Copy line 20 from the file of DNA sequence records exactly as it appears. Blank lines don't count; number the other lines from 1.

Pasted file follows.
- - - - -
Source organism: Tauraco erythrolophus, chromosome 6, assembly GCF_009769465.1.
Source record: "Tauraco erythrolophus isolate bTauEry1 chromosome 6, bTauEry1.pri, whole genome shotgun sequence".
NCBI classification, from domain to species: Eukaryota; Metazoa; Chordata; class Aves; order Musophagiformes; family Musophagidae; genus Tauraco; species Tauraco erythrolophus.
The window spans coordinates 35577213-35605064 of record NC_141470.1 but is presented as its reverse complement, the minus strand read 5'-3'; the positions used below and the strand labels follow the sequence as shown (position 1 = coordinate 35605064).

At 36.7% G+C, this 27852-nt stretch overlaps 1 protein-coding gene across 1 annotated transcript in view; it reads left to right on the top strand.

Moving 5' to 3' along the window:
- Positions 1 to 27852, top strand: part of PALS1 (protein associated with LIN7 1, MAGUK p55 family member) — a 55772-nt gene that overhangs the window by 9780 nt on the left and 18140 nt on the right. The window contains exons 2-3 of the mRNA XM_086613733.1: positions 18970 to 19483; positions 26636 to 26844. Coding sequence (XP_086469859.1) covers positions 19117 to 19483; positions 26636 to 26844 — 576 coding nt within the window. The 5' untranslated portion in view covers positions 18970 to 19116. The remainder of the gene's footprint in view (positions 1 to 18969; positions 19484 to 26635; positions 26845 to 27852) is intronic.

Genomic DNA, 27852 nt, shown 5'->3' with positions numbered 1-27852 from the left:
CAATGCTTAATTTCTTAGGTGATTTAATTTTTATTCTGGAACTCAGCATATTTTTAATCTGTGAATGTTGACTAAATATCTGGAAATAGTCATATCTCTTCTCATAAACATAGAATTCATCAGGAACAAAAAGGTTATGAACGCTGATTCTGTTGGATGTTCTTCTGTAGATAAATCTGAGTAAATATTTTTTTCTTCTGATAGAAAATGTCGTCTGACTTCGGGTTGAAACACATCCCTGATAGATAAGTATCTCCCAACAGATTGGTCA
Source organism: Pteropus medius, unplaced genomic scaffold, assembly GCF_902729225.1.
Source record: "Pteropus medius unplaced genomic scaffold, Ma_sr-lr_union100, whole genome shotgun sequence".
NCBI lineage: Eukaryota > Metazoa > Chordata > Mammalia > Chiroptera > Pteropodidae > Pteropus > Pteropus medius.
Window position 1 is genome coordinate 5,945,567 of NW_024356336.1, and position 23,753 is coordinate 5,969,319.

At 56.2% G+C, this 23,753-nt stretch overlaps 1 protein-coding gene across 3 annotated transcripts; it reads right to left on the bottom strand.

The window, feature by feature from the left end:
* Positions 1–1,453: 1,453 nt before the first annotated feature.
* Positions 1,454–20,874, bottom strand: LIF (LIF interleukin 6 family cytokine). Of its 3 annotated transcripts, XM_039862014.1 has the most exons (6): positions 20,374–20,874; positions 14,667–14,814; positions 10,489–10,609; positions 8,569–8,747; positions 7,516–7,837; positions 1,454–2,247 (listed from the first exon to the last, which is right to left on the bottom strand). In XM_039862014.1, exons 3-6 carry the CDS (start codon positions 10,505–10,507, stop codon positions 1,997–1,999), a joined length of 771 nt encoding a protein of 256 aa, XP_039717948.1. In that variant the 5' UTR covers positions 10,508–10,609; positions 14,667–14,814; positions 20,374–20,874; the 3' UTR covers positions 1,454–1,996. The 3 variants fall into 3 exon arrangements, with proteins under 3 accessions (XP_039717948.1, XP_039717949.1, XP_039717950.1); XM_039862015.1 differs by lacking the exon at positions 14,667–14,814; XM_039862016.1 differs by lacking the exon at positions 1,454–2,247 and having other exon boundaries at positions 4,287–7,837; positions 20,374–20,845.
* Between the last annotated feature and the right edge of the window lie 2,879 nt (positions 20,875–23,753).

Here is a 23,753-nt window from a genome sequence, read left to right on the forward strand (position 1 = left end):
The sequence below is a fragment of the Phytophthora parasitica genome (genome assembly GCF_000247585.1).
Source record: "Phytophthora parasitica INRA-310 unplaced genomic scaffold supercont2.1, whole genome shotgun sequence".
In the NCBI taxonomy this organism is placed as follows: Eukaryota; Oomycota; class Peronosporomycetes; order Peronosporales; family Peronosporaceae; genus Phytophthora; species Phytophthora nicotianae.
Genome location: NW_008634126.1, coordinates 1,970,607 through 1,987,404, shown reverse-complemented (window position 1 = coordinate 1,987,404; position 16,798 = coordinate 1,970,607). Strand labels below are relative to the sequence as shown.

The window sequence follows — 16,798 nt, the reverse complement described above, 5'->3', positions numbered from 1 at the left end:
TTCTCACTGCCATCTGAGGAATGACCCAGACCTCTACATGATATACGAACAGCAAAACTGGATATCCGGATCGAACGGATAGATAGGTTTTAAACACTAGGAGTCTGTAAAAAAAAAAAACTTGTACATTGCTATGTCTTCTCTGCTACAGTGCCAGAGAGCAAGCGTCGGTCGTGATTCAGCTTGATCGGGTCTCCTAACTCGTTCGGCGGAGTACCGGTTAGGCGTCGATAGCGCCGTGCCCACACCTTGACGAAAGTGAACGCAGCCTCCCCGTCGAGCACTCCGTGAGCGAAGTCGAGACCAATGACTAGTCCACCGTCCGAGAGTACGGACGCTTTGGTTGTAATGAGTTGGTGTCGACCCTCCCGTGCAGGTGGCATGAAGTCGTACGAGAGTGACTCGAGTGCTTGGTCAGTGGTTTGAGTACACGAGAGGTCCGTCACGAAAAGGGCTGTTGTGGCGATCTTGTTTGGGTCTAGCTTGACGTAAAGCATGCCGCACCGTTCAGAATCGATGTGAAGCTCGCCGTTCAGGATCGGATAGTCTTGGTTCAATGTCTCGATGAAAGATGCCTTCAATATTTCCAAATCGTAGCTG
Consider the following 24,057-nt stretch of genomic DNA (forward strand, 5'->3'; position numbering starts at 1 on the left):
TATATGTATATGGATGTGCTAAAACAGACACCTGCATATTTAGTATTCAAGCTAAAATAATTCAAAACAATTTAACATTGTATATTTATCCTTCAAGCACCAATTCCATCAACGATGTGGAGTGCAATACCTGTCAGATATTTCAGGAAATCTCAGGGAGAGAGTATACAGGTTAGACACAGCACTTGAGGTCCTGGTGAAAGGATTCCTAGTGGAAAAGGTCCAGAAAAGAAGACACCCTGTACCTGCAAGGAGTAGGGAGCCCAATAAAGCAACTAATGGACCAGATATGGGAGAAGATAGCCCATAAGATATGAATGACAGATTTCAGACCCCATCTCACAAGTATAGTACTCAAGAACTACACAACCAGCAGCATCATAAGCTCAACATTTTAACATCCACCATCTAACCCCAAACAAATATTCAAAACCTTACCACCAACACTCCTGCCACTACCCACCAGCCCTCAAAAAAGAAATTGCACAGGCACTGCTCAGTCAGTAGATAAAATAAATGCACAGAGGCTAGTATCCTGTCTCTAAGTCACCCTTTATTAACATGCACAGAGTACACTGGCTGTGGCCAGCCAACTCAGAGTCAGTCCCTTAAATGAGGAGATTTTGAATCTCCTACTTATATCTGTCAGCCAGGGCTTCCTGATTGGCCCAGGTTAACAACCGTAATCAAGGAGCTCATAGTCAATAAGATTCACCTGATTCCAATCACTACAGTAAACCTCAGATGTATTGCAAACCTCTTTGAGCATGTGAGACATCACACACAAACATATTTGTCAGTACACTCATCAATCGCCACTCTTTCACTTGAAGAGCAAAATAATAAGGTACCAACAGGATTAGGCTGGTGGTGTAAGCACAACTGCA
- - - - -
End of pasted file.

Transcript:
The sequence below is a fragment of the Phytophthora parasitica genome (genome assembly GCF_000247585.1).